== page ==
Although I consider myself a spiritual person, I have not been a big churchgoer in quite some time. So it was with some reluctance that I found myself shuffling into 9:00 Mass alongside my husband and my mother- and father-in-law.
I was exhausted. It had been six days since we’d lost power during Hurricane Sandy. Six days since I slept in my own bed. Six days of anxiety about how to keep my business up and running, how to keep my food from spoiling, how to heat my home, how to get my husband’s elderly parents safely out of their powerless home and back, how to avoid gas lines, how to find lodging for our dog, how to make sure all our devices were charged so we could stay connected to family and friends. For every solution, there were three more problems. And I hadn’t had a full night’s sleep since the week before Halloween.
Still, every time I started feeling sorry for myself, I would remember all those who had it a thousand times worse. Who had lost everything and were struggling to stay warm and nourished. Then I would feel guilty. It was a no-win situation. A constant battle between my ears. And usually the “committee meeting” to discuss this would take place in the middle of the night.
This morning I was especially exhausted. I’d spent a half hour crying, followed by a half hour taking a walk down to the now-placid bay to try to clear my head and get some much-needed fresh air, sunshine and exercise. But still I felt like someone had turned on a giant fog machine in my brain. I took my seat in the unusually crowded church and began a half-hearted “Go ahead, make my day” prayer. I didn’t really want to be here, but seeing as how I was, I figured I might as well stay open to some kind of message. Any kind of message. Oh, how I needed a message!
There was a children’s folk group tuning up at the side of the church, and I thought back to my teens and early 20s when my dad and I enjoyed playing music together at our parish folk Mass. He passed away in 2004, but I’ve always felt he’s watching over me, especially in times of crisis. It might not hurt to say a few words to Dad right about now. “Hey, Dad, about that message … God might be a little busy, but maybe you’ve got a minute …”
The service was especially long and boring. The music, which I usually enjoy, seemed to go on and on, and it all sounded exactly the same: like a dirge. The one bright spot was that it was a children’s Mass, and the priest invited the kids up to the altar after the sermon for a Q&A that gave us a few much-needed chuckles. The Gospel message was that loving one another was the most important commandment. Was that the message? Take the focus off myself and move it onto others, especially in this time of need? That felt right, but not quite “it.”
Still I waited.
After Communion, I checked my iPhone. We’d been here an hour and a quarter already. I might have dozed off at one point. It really was time to go. Clearly no burning bush would be coming to me today. Figured as much. That was magical thinking anyway. The priest gave the final blessing. Everyone started putting on their coats. I thought to myself ‘I really hope we don’t sit here through the final song. Enough already with the music. No one will think any less of us if we slip out a bit early.’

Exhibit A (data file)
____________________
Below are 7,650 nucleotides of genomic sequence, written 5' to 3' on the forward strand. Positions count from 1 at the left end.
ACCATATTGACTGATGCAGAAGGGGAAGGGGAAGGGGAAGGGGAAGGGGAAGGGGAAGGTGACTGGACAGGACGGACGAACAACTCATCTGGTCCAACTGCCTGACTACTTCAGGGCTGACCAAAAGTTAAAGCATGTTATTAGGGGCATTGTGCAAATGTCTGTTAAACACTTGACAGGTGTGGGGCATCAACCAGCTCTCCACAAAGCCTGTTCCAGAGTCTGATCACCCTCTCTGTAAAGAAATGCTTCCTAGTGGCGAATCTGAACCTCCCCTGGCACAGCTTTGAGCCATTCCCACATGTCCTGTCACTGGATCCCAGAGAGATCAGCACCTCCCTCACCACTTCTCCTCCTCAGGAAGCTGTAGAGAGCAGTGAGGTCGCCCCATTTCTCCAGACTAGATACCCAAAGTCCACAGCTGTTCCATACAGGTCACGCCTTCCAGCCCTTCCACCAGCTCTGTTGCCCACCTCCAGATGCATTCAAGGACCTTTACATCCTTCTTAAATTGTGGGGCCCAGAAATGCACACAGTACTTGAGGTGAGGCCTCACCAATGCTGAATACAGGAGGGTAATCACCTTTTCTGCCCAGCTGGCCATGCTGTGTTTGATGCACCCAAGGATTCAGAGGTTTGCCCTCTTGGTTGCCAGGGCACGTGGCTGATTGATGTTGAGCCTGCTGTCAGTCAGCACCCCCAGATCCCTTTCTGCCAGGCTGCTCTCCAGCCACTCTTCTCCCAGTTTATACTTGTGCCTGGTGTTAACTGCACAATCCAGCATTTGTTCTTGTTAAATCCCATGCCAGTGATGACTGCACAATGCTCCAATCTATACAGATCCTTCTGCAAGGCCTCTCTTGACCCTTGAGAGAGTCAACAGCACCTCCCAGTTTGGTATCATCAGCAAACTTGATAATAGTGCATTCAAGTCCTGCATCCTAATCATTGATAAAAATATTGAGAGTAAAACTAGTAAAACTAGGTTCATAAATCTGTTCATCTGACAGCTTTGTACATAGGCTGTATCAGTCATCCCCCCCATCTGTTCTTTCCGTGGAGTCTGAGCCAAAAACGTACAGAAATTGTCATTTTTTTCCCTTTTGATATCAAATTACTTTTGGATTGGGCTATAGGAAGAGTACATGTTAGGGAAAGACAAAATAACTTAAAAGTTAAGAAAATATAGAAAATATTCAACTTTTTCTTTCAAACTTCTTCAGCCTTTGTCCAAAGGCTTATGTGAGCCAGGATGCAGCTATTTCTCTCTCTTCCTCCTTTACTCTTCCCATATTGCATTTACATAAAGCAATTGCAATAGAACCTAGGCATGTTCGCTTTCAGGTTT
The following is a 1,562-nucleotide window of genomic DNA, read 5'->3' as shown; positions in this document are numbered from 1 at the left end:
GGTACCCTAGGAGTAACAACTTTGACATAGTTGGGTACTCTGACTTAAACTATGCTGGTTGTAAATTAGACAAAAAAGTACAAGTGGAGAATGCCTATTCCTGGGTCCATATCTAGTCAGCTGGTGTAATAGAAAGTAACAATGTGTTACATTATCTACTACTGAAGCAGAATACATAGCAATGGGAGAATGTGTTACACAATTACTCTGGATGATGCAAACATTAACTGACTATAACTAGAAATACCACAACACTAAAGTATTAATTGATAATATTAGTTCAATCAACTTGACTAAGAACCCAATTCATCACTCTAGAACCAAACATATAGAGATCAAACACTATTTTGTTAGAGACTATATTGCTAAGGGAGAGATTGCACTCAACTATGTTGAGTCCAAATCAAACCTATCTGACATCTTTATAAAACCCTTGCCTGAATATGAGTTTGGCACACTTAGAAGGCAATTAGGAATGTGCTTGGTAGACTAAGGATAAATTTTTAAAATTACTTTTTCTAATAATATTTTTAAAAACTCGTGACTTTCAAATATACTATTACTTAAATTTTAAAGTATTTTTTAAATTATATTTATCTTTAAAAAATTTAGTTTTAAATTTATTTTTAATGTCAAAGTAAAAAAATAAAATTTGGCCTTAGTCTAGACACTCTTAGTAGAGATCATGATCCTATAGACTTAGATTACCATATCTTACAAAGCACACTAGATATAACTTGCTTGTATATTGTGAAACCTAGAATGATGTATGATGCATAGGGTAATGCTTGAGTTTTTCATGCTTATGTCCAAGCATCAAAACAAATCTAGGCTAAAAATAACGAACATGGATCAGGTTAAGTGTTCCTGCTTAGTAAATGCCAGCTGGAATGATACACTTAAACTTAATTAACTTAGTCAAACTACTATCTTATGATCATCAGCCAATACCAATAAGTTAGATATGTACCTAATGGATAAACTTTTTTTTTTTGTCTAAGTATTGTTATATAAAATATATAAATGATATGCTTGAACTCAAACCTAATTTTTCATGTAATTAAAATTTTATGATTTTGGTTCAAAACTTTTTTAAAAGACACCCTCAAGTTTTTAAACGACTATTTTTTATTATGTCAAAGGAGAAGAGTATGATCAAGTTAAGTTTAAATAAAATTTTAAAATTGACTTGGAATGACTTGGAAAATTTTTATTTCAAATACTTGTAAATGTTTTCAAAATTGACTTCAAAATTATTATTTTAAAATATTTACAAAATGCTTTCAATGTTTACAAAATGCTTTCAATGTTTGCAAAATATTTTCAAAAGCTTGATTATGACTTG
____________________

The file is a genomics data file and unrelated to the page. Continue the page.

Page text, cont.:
And then I heard the first notes of “Let There Be Peace on Earth,” and my racing thoughts stopped abruptly. This was the song that used to be my big “solo” at the folk Mass, with my dad accompanying me on the guitar. I remembered his encouraging smile when I got to the part that tested my vocal abilities, and the satisfaction I felt when I hit the high notes successfully and drew approval from the congregation as well as from him. And I knew. This was my message. Let there be peace. You can hit the high notes. You can get through this. I’m still with you and it will be okay.
The fog lifted. The exhaustion, though still there, didn’t seem quite so bad. We decided to go home right after lunch and prepare for another cold night and the work week ahead. Put one foot in front of the other and trust that all would be well.
Once aboard the ferry, we called our home phone, hoping the answering machine would pick up, signaling that the electricity had been turned on. It just kept ringing. As we debarked and hit the highway, we discussed how to best prepare in the fast-approaching darkness: fire up the generator, bring in wood for the fireplace, test the space heater, put the cooler on the deck, grab some extra blankets from the cedar closet. Back in Milford, we noticed a couple of traffic lights working that had been dark yesterday. And the turn signal was functioning again. That was a good sign.
Then, as we rounded our corner, there was the welcome sight of our front light on! The work crews stood across the street; they had just finished the job. I let out a war whoop and started to cry! Power had returned. In so many ways.
Let there be peace on earth. Thank you, Daddy.